Charismatic Mexican Politician Manuel Clouthier Dies in Car Crash
Former presidential candidate Manuel J. Clouthier, the fiery, heavy-set leader of the conservative National Action Party, was killed in an automobile crash Sunday on the way from his hometown of Culiacan, Sinaloa, to a campaign rally in Mazatlan.
Clouthier, 55, died along with Javier Calvo, the National Action Party’s Sinaloa state chairman, at about 11:30 a.m. when the car they were riding in collided head-on with a truck, a party official said.
Other details of the accident were not immediately known.
“This is very painful for us,” said Luisa Maria Calderon, a federal deputy for PAN, as the party is universally called here. “He was totally committed to the party and worked with so much energy.”
The white-haired, bearded “Maquio,” the childhood nickname by which he was known, was the PAN candidate in the presidential election of July, 1988. His style was blunt and aggressive, and he prided himself on colorful straight talk, which sometimes turned crude in informal moments.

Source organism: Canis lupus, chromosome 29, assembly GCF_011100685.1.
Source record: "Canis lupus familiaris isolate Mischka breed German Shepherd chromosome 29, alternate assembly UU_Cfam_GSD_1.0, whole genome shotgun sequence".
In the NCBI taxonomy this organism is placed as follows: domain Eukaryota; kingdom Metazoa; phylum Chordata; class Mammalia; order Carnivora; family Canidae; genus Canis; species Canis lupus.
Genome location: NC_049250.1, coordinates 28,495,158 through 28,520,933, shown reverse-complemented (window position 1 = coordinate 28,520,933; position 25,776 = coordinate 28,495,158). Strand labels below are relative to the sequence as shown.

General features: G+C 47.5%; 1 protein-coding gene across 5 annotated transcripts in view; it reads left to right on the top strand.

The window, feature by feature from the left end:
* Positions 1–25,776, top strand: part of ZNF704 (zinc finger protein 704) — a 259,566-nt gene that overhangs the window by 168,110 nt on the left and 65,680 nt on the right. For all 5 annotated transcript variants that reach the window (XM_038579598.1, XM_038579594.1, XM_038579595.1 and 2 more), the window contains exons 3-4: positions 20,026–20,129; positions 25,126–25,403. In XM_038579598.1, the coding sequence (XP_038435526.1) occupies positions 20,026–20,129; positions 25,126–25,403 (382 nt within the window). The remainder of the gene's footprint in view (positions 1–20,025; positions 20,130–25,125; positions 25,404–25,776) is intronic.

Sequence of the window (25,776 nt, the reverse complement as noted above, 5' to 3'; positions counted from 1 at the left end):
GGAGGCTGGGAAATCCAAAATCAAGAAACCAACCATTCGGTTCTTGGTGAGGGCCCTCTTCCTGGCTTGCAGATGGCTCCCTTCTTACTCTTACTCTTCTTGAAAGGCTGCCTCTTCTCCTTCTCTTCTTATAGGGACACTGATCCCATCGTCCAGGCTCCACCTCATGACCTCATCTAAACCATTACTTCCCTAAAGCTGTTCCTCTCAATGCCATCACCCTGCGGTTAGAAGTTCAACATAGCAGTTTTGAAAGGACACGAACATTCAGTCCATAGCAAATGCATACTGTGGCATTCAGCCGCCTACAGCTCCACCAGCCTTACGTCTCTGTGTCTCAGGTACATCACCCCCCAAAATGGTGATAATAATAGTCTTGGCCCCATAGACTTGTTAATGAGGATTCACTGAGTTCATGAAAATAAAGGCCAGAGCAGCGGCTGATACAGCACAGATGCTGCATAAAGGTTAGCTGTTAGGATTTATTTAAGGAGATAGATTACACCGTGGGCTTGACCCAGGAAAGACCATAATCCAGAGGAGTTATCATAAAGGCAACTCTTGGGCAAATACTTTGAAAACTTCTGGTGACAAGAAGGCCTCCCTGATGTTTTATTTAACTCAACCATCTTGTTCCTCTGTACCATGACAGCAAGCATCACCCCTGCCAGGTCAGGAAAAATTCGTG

During the campaign, Clouthier toured the country in a mobile home with his wife and several of his 10 children. His robust size and blustery manner always attracted attention as he sought to broaden the party’s appeal beyond its middle-class roots.
Although the party came in third with 17% of the vote, Clouthier remained a charismatic figure and prominent in national politics.
After the presidential election, Clouthier joined leftist leader Cuauhtemoc Cardenas in charging that the ruling Institutional Revolutionary Party rigged the results to hand victory to President Carlos Salinas de Gortari and fraudulently capture a majority in the federal Chamber of Deputies.
Clouthier led several marches to protest the alleged fraud and went on a weeklong fast in an encampment he set up on Mexico City’s main boulevard, Paseo de la Reforma. Afterwards, a pro-government newspaper ran the headline “Maquio Ends Diet.”
Salinas was confirmed as president, but after weeks of negotiations the ruling party recognized that PAN had won 101 seats in the Chamber of Deputies, more than ever before. And in July this year, PAN made history when its candidate, Ernesto Ruffo Appel, won the governorship of Baja California.
When he is sworn in Nov. 1, Ruffo will become the first opposition governor in the 60 years that the PRI, as the ruling party is known, has governed Mexico.